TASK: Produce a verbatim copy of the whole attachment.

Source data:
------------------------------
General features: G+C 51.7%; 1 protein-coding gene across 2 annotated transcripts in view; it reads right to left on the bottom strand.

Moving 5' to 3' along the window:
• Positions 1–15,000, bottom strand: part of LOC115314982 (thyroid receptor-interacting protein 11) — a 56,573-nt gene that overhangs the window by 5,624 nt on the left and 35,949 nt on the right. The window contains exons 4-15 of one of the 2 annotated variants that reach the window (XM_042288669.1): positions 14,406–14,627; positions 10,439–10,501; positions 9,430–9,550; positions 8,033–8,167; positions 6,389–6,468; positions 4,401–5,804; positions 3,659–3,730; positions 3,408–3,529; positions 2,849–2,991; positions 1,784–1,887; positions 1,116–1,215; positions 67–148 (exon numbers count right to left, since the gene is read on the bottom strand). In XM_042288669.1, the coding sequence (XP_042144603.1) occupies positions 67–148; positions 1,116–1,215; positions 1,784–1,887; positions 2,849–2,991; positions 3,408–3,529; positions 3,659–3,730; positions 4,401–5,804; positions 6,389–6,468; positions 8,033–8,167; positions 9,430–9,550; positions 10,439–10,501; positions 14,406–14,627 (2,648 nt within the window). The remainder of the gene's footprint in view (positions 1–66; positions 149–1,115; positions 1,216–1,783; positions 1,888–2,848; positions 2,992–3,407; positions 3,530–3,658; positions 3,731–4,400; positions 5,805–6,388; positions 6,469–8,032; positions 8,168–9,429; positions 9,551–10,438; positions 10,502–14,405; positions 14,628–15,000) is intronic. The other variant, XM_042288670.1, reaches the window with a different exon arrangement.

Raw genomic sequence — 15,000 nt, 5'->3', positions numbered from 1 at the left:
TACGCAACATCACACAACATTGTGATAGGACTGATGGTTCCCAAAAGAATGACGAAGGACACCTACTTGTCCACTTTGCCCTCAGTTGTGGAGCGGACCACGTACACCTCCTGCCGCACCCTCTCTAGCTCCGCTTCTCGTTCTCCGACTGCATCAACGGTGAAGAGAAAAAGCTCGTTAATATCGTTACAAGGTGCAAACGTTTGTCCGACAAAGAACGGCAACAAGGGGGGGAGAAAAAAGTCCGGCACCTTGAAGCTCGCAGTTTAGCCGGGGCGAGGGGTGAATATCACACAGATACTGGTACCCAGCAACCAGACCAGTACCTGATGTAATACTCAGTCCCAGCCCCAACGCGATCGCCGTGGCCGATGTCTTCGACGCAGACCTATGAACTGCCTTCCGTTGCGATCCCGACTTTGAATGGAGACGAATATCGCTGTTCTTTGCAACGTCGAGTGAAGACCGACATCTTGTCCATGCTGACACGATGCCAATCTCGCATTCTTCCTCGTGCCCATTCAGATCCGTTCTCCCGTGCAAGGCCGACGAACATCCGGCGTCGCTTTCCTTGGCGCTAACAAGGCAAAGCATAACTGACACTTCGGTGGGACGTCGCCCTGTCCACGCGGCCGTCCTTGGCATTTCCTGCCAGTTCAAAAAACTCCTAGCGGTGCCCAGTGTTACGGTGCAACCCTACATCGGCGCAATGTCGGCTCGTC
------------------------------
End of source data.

General features: G+C 51.7%; 1 protein-coding gene across 2 annotated transcripts in view; it reads right to left on the bottom strand.

Moving 5' to 3' along the window:
• Positions 1–15,000, bottom strand: part of LOC115314982 (thyroid receptor-interacting protein 11) — a 56,573-nt gene that overhangs the window by 5,624 nt on the left and 35,949 nt on the right. The window contains exons 4-15 of one of the 2 annotated variants that reach the window (XM_042288669.1): positions 14,406–14,627; positions 10,439–10,501; positions 9,430–9,550; positions 8,033–8,167; positions 6,389–6,468; positions 4,401–5,804; positions 3,659–3,730; positions 3,408–3,529; positions 2,849–2,991; positions 1,784–1,887; positions 1,116–1,215; positions 67–148 (exon numbers count right to left, since the gene is read on the bottom strand). In XM_042288669.1, the coding sequence (XP_042144603.1) occupies positions 67–148; positions 1,116–1,215; positions 1,784–1,887; positions 2,849–2,991; positions 3,408–3,529; positions 3,659–3,730; positions 4,401–5,804; positions 6,389–6,468; positions 8,033–8,167; positions 9,430–9,550; positions 10,439–10,501; positions 14,406–14,627 (2,648 nt within the window). The remainder of the gene's footprint in view (positions 1–66; positions 149–1,115; positions 1,216–1,783; positions 1,888–2,848; positions 2,992–3,407; positions 3,530–3,658; positions 3,731–4,400; positions 5,805–6,388; positions 6,469–8,032; positions 8,168–9,429; positions 9,551–10,438; positions 10,502–14,405; positions 14,628–15,000) is intronic. The other variant, XM_042288670.1, reaches the window with a different exon arrangement.

Raw genomic sequence — 15,000 nt, 5'->3', positions numbered from 1 at the left:
TACGCAACATCACACAACATTGTGATAGGACTGATGGTTCCCAAAAGAATGACGAAGGACACCTACTTGTCCACTTTGCCCTCAGTTGTGGAGCGGACCACGTACACCTCCTGCCGCACCCTCTCTAGCTCCGCTTCTCGTTCTCCGACTGCATCAACGGTGAAGAGAAAAAGCTCGTTAATATCGTTACAAGGTGCAAACGTTTGTCCGACAAAGAACGGCAACAAGGGGGGGAGAAAAAAGTCCGGCACCTTGAAGCTCGCAGTTTAGCCGGGGCGAGGGGTGAATATCACACAGATACTGGTACCCAGCAACCAGACCAGTACCTGATGTAATACTCAGTCCCAGCCCCAACGCGATCGCCGTGGCCGATGTCTTCGACGCAGACCTATGAACTGCCTTCCGTTGCGATCCCGACTTTGAATGGAGACGAATATCGCTGTTCTTTGCAACGTCGAGTGAAGACCGACATCTTGTCCATGCTGACACGATGCCAATCTCGCATTCTTCCTCGTGCCCATTCAGATCCGTTCTCCCGTGCAAGGCCGACGAACATCCGGCGTCGCTTTCCTTGGCGCTAACAAGGCAAAGCATAACTGACACTTCGGTGGGACGTCGCCCTGTCCACGCGGCCGTCCTTGGCATTTCCTGCCAGTTCAAAAAACTCCTAGCGGTGCCCAGTGTTACGGTGCAACCCTACATCGGCGCAATGTCGGCTCGTC